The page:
Cassandra Calling

In a Slate piece from last March, Olen reveals her exasperation in writing over and again about a retirement funding crisis that America is sweeping under the rug:

News flash: Americans still aren’t saving enough money for retirement.

No doubt you are tired of reading this story. I’m certainly tired of writing it.

“The United States is on the verge of a retirement crisis,” I proclaimed in 2013. I repeated myself in 2014. And again in 2015. And, now, 2016.

I can relate. On a much more modest level (in terms of readership, that is!), I’ve been sounding this call for many years on this blog:

Two tales of the Times (2016)

Two articles published in last Saturday’s New York Times drive home a pair of contrasting narratives about aging and retirement prospects in the United States. One paints an idyllic picture of retirees who have the flexibility and financial resources to engage in adult learning activities for pleasure and intellectual company. The other details the challenges facing women who became unemployed in their 50s during the Great Recession and who have struggled to find work since then.

Is America “On the Beach” about its retirement funding crisis? (2015)

Is America simply waiting for the huge, coming crisis in retirement funding to overtake us? What happens then?

The situation reminds me of the 1959 movie, On the Beach, starring Gregory Peck and Ava Gardner. In the film, Australians are attempting to carry on with their everyday lives, while knowing that massive, deadly nuclear fallout, which already has wiped out most of the rest of humanity, is heading their way. When that occurs, they, too, will have no hope for survival.

Hard looks at joblessness, retirement funding, and Generation Jones (2014)

Many members of “Generation Jones,” that span of late Boomers and early Gen Xers who are in their middle years, face tough times right now. This cohort has been hit especially hard by the ongoing economic crisis, with many losing jobs in mid-career and finding it difficult to obtain new employment and to save for retirement.

The three-pronged political attack on the very notion of retirement (except for a few) (2013)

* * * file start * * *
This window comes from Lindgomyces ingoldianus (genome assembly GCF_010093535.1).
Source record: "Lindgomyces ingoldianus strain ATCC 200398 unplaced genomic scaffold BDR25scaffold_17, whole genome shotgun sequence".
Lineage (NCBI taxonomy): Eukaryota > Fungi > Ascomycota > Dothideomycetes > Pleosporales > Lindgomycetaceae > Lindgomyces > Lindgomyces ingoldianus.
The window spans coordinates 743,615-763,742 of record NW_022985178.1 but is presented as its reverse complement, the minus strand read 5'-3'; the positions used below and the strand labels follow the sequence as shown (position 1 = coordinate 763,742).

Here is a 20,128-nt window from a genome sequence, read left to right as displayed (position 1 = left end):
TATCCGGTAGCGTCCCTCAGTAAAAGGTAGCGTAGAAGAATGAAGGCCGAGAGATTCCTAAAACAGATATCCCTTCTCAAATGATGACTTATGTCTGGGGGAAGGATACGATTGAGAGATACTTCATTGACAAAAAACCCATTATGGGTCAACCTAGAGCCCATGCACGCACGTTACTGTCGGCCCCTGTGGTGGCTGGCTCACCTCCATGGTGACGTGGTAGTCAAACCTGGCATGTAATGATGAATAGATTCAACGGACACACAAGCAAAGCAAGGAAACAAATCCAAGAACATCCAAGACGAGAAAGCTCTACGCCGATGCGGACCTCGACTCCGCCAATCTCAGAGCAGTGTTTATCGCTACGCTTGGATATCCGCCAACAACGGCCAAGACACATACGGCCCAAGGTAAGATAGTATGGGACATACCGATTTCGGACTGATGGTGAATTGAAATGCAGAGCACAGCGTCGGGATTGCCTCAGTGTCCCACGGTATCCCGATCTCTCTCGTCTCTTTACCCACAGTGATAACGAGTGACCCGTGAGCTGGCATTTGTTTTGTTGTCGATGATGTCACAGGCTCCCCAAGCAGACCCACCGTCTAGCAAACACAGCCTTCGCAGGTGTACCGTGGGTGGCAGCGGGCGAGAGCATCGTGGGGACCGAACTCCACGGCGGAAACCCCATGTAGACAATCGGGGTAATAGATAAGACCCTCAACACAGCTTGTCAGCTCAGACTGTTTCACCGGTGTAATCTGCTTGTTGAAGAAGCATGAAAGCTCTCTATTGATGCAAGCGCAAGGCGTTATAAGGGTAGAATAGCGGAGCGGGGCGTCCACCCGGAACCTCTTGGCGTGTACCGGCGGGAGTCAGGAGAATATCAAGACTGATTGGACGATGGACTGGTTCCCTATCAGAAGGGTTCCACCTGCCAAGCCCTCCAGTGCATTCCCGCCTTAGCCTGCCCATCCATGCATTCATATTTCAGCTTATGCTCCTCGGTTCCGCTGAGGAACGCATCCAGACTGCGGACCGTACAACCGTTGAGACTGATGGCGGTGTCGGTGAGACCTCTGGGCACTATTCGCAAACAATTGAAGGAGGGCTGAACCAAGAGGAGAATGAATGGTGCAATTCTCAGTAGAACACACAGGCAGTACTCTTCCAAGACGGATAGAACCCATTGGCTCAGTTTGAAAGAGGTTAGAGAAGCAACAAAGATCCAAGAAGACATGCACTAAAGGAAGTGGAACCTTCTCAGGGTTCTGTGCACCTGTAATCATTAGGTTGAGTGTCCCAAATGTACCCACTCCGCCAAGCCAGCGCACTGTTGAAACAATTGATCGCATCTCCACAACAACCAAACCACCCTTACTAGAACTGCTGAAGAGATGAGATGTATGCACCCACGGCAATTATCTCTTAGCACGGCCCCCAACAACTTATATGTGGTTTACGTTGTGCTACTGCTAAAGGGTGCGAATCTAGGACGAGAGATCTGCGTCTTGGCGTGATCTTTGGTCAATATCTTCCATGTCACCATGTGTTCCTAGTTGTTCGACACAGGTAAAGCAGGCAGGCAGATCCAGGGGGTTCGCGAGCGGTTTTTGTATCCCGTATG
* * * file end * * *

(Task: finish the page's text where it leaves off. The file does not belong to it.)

In America, the very notion of a relatively safe and secure retirement is under relentless attack, and much of this broadside is coming from well-monied corporate interests, aided by supportive far-right politicians.

This is not by accident. Only when you connect the dots do you see a unifying force, and it’s very, very political. We haven’t been comprehending how the pieces come together because, frankly, concerns about America’s retirement funding crisis tend to be examined in silos, such as (1) Social Security; (2) public employee pension funds; and (3) 401(k) balances.

Retirement expert: “Most Americans will become poor or near-poor retirees” (2012)

According to economist Teresa Ghilarducci, one of the nation’s leading experts on retirement policy, “(i)t looks like most middle-class Americans will become poor or near-poor retirees,” adding that “(t)he baby boomers will be the first generation that will do worse in retirement than their parents.”

When Boomers retire (or try to): America’s coming train wreck (2010)

Do I have it completely wrong, or is most of America ignoring the coming economic and social train wreck that will occur when millions of Baby Boomers realize they do not have sufficient resources to fund a relatively comfortable retirement?

I’ve been trying to connect the dots, and the emerging picture of the Boomer retirement crisis frightens me….

In her March Slate piece, Olen urged the presidential candidates to make the nation’s retirement readiness a major campaign issue. Instead, we got the ugliest, most vulgar campaign in modern American history. I don’t know what it will take for the nation to wake up to what is before us, as millions of Boomers (followed closely by Gen Xers) move into their later years. Even the relatively quick-fix responses, such as raising the payroll tax limit to allow Social Security to maintain current benefit levels and — hopefully — to increase benefits for those in need, do not appear to have a lot of political support in Washington D.C.

Poor, aging, and on the road in America


A photo essay by John Glionna and Francine Orr for the Los Angeles Times profiles the life of Dolores Westfall, age 79, who travels the country in her rickety recreational vehicle in search of work:

Westfall — 5 feet 1 tall, with a graceful dancer’s body she honed as a tap-dancing teenager — is as stubborn as she is high-spirited. But she finds herself these days in a precarious place: Her savings long gone, and having never done much long-term financial planning, Westfall left her home in California to live in an aging RV she calls Big Foot, driving from one temporary job to the next.